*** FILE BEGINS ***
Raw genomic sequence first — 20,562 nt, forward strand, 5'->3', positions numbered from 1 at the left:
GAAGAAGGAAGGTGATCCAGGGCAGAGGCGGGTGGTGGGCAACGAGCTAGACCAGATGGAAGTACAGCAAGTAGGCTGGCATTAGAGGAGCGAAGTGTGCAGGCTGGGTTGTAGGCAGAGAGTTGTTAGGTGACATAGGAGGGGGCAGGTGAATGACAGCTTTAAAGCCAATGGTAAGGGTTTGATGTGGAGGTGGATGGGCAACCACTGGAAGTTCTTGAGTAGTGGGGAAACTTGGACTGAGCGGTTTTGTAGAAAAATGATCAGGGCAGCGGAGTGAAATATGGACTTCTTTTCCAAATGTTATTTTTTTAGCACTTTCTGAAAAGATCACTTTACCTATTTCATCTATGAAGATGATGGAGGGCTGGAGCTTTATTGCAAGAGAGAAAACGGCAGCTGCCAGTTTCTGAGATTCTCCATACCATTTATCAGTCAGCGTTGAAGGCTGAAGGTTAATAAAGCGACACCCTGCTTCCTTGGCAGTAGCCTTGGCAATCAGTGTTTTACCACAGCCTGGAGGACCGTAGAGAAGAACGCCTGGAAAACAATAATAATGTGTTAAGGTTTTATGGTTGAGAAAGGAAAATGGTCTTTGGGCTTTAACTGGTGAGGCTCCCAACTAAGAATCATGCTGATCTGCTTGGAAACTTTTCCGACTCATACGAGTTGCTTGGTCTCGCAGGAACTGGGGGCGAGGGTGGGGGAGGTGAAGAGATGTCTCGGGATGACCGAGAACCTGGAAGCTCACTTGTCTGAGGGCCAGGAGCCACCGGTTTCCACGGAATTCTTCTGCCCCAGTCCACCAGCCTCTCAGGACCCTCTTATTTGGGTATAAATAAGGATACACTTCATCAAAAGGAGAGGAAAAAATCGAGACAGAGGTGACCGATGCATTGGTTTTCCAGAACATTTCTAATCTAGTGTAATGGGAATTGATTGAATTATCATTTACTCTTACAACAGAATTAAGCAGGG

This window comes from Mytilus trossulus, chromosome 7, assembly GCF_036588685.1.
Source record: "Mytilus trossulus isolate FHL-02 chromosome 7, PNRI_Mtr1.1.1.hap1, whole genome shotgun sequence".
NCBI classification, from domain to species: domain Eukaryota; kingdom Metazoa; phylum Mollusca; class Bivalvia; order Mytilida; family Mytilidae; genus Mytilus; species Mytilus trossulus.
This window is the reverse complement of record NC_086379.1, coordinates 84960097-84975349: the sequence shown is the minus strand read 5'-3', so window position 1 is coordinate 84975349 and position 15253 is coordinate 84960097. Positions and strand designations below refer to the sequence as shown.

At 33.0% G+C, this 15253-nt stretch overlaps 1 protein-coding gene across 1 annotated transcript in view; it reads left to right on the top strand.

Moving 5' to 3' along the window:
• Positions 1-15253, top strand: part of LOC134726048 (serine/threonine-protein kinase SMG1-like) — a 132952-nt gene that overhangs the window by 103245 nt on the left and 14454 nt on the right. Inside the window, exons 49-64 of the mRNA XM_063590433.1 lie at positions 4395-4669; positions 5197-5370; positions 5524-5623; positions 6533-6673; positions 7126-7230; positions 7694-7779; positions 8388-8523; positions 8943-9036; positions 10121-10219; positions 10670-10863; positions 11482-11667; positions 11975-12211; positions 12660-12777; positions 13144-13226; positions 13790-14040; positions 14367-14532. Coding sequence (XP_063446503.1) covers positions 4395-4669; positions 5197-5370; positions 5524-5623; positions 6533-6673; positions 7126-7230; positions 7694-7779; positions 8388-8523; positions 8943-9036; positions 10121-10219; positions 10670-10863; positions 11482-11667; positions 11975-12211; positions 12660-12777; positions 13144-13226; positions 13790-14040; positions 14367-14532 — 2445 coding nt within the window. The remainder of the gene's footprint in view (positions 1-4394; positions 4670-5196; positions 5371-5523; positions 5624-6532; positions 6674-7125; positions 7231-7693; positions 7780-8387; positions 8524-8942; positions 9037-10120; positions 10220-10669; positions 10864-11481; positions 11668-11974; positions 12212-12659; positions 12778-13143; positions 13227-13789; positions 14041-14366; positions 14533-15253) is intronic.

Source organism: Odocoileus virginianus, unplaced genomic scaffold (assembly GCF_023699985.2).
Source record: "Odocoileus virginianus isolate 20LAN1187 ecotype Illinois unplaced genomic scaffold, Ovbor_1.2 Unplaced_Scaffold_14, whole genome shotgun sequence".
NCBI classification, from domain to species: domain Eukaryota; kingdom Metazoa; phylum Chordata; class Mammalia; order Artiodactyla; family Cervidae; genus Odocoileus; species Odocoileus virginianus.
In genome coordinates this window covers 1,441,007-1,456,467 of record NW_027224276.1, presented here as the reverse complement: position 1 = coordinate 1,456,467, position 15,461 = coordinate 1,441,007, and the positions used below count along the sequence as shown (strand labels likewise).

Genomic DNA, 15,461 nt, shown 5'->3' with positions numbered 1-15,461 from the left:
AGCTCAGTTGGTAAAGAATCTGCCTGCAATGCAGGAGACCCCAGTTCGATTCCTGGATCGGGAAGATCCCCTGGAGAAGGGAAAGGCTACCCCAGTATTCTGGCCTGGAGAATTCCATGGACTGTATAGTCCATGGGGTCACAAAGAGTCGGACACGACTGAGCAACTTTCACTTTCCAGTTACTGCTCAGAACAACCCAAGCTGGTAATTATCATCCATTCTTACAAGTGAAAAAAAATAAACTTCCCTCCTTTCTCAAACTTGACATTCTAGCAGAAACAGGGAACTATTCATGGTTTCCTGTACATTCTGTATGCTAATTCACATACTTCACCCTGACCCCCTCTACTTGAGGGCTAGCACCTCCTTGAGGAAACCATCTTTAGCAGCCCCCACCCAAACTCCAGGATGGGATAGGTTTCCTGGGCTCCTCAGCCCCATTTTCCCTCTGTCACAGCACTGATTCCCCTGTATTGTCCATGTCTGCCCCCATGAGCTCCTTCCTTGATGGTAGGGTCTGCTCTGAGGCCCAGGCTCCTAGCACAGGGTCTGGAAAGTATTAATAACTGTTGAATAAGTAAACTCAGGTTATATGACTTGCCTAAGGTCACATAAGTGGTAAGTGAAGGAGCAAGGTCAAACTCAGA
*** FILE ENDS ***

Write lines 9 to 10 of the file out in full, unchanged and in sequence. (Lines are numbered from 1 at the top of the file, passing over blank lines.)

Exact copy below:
• Positions 1-15253, top strand: part of LOC134726048 (serine/threonine-protein kinase SMG1-like) — a 132952-nt gene that overhangs the window by 103245 nt on the left and 14454 nt on the right. Inside the window, exons 49-64 of the mRNA XM_063590433.1 lie at positions 4395-4669; positions 5197-5370; positions 5524-5623; positions 6533-6673; positions 7126-7230; positions 7694-7779; positions 8388-8523; positions 8943-9036; positions 10121-10219; positions 10670-10863; positions 11482-11667; positions 11975-12211; positions 12660-12777; positions 13144-13226; positions 13790-14040; positions 14367-14532. Coding sequence (XP_063446503.1) covers positions 4395-4669; positions 5197-5370; positions 5524-5623; positions 6533-6673; positions 7126-7230; positions 7694-7779; positions 8388-8523; positions 8943-9036; positions 10121-10219; positions 10670-10863; positions 11482-11667; positions 11975-12211; positions 12660-12777; positions 13144-13226; positions 13790-14040; positions 14367-14532 — 2445 coding nt within the window. The remainder of the gene's footprint in view (positions 1-4394; positions 4670-5196; positions 5371-5523; positions 5624-6532; positions 6674-7125; positions 7231-7693; positions 7780-8387; positions 8524-8942; positions 9037-10120; positions 10220-10669; positions 10864-11481; positions 11668-11974; positions 12212-12659; positions 12778-13143; positions 13227-13789; positions 14041-14366; positions 14533-15253) is intronic.

Source organism: Odocoileus virginianus, unplaced genomic scaffold (assembly GCF_023699985.2).